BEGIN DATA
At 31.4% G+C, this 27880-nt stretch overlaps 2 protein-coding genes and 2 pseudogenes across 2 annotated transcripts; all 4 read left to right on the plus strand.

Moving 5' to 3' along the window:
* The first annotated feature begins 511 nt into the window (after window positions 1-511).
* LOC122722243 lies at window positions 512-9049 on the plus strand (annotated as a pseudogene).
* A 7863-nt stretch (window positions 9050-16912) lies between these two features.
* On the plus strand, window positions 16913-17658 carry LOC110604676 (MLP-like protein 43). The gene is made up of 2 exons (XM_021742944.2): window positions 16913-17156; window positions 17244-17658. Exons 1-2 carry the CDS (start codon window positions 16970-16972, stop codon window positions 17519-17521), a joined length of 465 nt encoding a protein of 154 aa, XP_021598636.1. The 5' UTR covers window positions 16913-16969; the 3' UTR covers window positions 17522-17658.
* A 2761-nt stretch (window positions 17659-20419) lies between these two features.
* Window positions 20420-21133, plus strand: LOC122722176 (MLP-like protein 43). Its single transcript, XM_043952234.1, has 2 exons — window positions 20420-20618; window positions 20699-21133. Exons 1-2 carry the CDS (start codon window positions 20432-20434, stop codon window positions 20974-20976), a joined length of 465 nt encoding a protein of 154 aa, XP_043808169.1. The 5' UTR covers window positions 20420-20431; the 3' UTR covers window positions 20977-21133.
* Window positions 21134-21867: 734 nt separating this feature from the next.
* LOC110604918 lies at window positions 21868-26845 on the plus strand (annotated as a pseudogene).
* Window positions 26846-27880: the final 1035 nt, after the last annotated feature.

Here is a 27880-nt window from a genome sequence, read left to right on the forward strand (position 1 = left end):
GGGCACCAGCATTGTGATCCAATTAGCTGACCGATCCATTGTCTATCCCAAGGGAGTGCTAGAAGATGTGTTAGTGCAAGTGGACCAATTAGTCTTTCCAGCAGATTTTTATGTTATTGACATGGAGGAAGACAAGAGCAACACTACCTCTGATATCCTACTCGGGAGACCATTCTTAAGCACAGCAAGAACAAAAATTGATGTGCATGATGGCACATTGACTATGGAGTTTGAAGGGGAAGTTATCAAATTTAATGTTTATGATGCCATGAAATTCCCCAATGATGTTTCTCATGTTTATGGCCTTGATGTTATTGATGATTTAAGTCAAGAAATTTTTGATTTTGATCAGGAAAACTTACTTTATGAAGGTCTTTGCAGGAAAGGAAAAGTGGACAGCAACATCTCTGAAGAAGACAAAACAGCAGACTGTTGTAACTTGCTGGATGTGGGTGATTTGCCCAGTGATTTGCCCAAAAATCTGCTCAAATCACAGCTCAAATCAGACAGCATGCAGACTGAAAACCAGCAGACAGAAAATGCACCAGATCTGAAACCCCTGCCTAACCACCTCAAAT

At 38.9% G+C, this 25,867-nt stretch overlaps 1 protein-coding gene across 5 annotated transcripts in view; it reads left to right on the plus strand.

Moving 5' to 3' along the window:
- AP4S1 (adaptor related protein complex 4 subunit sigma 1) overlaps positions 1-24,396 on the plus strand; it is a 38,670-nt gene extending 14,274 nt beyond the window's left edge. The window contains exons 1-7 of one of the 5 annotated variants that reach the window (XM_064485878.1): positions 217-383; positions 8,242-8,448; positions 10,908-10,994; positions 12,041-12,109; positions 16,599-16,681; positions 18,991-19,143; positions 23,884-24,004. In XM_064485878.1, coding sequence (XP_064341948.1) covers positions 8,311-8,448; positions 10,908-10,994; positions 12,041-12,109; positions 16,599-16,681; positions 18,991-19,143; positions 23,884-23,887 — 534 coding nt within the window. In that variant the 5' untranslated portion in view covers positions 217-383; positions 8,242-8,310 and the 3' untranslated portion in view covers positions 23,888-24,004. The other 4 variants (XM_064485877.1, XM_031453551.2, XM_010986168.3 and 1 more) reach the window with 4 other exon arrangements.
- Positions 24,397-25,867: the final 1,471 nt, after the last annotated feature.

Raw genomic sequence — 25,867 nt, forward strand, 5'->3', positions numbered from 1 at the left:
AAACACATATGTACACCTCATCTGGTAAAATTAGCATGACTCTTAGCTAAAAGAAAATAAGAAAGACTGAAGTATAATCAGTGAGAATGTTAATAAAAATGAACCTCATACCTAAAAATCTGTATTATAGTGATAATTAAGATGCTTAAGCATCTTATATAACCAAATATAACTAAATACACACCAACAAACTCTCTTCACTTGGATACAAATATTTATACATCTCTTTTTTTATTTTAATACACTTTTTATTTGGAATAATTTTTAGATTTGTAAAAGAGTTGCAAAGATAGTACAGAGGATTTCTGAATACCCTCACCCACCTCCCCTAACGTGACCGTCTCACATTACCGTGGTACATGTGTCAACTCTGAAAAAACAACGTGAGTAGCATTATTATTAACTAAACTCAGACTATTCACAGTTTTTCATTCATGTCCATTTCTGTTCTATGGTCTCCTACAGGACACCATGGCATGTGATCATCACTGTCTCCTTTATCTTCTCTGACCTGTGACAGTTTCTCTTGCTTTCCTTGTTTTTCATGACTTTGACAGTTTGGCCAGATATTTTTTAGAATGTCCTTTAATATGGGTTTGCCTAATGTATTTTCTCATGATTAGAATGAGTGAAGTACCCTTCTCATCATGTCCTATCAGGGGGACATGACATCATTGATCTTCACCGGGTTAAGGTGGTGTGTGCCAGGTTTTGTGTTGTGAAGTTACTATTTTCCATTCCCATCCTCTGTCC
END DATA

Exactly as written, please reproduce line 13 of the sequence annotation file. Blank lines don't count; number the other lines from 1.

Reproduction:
GGGCACCAGCATTGTGATCCAATTAGCTGACCGATCCATTGTCTATCCCAAGGGAGTGCTAGAAGATGTGTTAGTGCAAGTGGACCAATTAGTCTTTCCAGCAGATTTTTATGTTATTGACATGGAGGAAGACAAGAGCAACACTACCTCTGATATCCTACTCGGGAGACCATTCTTAAGCACAGCAAGAACAAAAATTGATGTGCATGATGGCACATTGACTATGGAGTTTGAAGGGGAAGTTATCAAATTTAATGTTTATGATGCCATGAAATTCCCCAATGATGTTTCTCATGTTTATGGCCTTGATGTTATTGATGATTTAAGTCAAGAAATTTTTGATTTTGATCAGGAAAACTTACTTTATGAAGGTCTTTGCAGGAAAGGAAAAGTGGACAGCAACATCTCTGAAGAAGACAAAACAGCAGACTGTTGTAACTTGCTGGATGTGGGTGATTTGCCCAGTGATTTGCCCAAAAATCTGCTCAAATCACAGCTCAAATCAGACAGCATGCAGACTGAAAACCAGCAGACAGAAAATGCACCAGATCTGAAACCCCTGCCTAACCACCTCAAAT